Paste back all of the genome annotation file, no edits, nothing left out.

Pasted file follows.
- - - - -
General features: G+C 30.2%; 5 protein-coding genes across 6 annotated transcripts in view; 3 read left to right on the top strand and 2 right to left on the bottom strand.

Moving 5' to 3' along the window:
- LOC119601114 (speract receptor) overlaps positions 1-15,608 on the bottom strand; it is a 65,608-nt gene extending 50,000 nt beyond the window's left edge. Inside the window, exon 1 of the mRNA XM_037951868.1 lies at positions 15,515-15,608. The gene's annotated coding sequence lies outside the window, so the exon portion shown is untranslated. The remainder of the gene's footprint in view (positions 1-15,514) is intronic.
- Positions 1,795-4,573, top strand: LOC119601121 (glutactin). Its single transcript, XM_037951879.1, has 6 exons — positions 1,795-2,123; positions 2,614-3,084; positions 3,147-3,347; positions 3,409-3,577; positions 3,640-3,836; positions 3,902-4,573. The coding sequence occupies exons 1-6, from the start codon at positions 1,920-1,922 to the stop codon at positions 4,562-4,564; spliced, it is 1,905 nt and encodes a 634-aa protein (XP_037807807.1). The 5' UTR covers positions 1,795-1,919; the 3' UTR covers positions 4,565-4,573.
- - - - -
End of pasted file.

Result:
General features: G+C 30.2%; 5 protein-coding genes across 6 annotated transcripts in view; 3 read left to right on the top strand and 2 right to left on the bottom strand.

Moving 5' to 3' along the window:
- LOC119601114 (speract receptor) overlaps positions 1-15,608 on the bottom strand; it is a 65,608-nt gene extending 50,000 nt beyond the window's left edge. Inside the window, exon 1 of the mRNA XM_037951868.1 lies at positions 15,515-15,608. The gene's annotated coding sequence lies outside the window, so the exon portion shown is untranslated. The remainder of the gene's footprint in view (positions 1-15,514) is intronic.
- Positions 1,795-4,573, top strand: LOC119601121 (glutactin). Its single transcript, XM_037951879.1, has 6 exons — positions 1,795-2,123; positions 2,614-3,084; positions 3,147-3,347; positions 3,409-3,577; positions 3,640-3,836; positions 3,902-4,573. The coding sequence occupies exons 1-6, from the start codon at positions 1,920-1,922 to the stop codon at positions 4,562-4,564; spliced, it is 1,905 nt and encodes a 634-aa protein (XP_037807807.1). The 5' UTR covers positions 1,795-1,919; the 3' UTR covers positions 4,565-4,573.